Ashwin Samarao is a graduate research assistant in the School of Electrical and Computer Engineering at Georgia Tech.
Ashwin Samarao, graduate research assistant in the School of Electrical and Computer Engineering at Georgia Tech, won the Best Student Paper Award at the 2010 IEEE International Frequency Control Symposium, held in Newport Beach, Calif. from June 2-4.
A Ph.D. student in the Integrated MEMS Laboratory, Mr. Samarao co-wrote the award winning paper, "Intrinsic Temperature Compensation of Highly Resistive High-Q Silicon Microresonators via Charge Carrier Depletion," with his Ph.D.thesis advisor Farrokh Ayazi, who is an ECE professor.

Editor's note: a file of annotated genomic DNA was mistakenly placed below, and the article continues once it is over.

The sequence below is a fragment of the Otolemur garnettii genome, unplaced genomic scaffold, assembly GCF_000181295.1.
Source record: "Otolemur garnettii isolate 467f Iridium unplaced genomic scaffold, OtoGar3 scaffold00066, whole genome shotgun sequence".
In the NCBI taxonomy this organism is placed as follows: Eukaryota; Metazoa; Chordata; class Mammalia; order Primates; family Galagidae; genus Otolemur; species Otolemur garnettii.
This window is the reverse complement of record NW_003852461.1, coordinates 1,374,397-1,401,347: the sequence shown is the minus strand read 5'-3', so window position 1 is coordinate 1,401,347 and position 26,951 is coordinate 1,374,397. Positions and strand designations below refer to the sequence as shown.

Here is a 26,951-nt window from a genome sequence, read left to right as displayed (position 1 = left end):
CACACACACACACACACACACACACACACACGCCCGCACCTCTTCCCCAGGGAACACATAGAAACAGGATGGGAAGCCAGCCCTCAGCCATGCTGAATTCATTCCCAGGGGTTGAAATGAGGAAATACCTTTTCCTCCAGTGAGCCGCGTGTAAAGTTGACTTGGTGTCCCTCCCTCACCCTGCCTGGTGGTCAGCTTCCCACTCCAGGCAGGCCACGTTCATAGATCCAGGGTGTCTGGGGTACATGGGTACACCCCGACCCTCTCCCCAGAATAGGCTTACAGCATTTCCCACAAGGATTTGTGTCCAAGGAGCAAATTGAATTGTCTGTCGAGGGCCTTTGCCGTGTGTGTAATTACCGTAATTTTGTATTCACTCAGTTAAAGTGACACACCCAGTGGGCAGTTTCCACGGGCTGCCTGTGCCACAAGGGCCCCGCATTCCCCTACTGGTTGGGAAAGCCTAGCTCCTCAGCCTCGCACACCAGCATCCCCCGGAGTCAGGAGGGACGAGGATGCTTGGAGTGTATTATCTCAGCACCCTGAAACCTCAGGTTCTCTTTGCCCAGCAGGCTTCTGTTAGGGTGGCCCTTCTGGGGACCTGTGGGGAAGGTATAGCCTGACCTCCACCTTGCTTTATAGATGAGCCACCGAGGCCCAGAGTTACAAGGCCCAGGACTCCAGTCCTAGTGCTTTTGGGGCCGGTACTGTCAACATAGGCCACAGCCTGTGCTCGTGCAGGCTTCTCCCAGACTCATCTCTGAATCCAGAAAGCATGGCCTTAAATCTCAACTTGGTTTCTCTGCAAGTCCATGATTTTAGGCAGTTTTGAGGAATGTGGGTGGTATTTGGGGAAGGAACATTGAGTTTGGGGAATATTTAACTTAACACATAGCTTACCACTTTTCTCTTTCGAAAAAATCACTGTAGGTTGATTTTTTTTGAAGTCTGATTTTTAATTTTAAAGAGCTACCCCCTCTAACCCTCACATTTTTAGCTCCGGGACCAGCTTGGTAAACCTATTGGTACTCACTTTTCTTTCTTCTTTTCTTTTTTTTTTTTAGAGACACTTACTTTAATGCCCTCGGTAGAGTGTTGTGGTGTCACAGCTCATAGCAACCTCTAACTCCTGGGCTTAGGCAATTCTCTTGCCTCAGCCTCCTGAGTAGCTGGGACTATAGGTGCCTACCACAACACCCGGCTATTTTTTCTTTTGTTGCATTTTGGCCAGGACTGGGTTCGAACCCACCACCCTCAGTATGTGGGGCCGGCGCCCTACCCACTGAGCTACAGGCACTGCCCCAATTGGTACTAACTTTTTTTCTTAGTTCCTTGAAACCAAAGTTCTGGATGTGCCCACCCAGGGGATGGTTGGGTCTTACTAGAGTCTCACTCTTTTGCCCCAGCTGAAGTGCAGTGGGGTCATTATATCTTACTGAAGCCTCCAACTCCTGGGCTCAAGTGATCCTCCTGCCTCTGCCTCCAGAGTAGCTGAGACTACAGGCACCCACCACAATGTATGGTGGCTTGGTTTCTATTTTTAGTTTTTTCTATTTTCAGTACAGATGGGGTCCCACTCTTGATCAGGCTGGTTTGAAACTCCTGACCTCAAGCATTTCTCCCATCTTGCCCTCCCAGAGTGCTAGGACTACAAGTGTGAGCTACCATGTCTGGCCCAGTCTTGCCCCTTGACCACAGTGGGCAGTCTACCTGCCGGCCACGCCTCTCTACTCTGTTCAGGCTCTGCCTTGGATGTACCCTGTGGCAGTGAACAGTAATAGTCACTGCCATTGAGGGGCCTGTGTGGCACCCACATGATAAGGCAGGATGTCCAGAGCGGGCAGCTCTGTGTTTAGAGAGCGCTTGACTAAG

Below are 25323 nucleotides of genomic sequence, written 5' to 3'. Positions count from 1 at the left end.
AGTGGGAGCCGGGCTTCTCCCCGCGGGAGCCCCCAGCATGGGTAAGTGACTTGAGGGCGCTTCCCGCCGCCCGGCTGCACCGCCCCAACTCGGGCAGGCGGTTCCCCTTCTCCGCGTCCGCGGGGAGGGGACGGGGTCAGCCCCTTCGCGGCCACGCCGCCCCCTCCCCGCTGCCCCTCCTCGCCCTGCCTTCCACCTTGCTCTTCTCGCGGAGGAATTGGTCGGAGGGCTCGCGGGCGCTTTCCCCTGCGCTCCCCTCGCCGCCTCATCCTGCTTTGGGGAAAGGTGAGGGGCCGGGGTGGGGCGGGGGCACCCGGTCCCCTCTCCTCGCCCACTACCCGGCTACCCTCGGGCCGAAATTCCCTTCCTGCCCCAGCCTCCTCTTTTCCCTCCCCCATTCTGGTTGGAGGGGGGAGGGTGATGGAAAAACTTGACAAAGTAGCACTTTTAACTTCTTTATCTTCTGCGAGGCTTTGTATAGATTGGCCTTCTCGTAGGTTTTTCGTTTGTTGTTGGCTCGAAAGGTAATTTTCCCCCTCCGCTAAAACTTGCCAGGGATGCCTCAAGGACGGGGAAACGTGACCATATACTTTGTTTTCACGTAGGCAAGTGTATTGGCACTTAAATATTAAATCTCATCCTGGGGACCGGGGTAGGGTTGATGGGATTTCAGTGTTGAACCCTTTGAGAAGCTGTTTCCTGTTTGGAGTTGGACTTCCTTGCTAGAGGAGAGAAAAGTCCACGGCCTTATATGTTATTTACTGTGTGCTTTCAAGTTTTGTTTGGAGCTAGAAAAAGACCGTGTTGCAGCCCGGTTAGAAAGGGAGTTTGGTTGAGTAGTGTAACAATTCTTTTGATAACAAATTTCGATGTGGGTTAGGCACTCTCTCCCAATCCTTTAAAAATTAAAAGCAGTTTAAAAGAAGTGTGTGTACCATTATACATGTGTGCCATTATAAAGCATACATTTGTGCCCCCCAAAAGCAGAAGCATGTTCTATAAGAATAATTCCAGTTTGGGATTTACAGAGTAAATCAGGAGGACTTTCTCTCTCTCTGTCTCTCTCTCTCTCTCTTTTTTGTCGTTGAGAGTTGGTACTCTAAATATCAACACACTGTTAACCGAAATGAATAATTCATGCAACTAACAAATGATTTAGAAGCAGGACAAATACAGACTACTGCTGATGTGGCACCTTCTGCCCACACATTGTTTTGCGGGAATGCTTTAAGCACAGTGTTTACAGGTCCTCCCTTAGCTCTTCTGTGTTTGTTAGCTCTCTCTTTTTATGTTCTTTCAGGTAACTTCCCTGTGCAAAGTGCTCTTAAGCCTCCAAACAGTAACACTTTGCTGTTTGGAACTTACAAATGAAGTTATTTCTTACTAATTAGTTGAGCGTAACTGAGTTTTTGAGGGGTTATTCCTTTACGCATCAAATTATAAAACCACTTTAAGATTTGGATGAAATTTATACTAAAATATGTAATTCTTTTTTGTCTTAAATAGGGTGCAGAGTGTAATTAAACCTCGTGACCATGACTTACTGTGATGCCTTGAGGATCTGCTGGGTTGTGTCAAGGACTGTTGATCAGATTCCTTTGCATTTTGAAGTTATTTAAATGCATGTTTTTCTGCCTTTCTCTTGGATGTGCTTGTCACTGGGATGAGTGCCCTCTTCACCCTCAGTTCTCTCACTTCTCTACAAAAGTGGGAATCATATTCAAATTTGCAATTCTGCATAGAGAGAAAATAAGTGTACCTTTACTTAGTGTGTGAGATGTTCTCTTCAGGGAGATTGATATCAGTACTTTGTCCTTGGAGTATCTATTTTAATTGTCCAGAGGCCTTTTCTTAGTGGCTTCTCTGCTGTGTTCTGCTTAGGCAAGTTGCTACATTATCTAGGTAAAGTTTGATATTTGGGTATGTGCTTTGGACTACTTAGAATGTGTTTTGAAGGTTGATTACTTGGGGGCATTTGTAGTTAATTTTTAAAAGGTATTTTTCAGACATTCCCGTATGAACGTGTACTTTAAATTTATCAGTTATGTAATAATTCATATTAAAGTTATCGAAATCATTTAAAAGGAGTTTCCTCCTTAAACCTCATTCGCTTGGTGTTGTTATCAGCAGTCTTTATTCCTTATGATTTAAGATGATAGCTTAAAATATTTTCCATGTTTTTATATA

The technique described in this paper slashes the myth that silicon could never replace quartz resonators in frequency control applications as it was thought to be impossible to compensate for its relatively large temperature coefficient of frequency (TCF) without sacrificing other figures of merit like quality factor (Q), power handling, or insertion loss. In this work, the dependency of the TCF on the free charge carriers in silicon has been identified and extensively studied for the first time. A TCF compensation technique has been successfully demonstrated by depleting the charge carriers through the creation of pn-junctions in the body of the resonator.
This novel idea also re-introduces single-crystal-silicon as a highly temperature-stable platform for high precision resonant sensors, including chemical, inertial, and temperature sensors. It further encourages research to extend the silicon platform for coupled-resonator tunable-filters and resonator-based mixers that are touted as primary requirements for the future of wireless communications, including cognitive radios.
Last revised August 1, 2017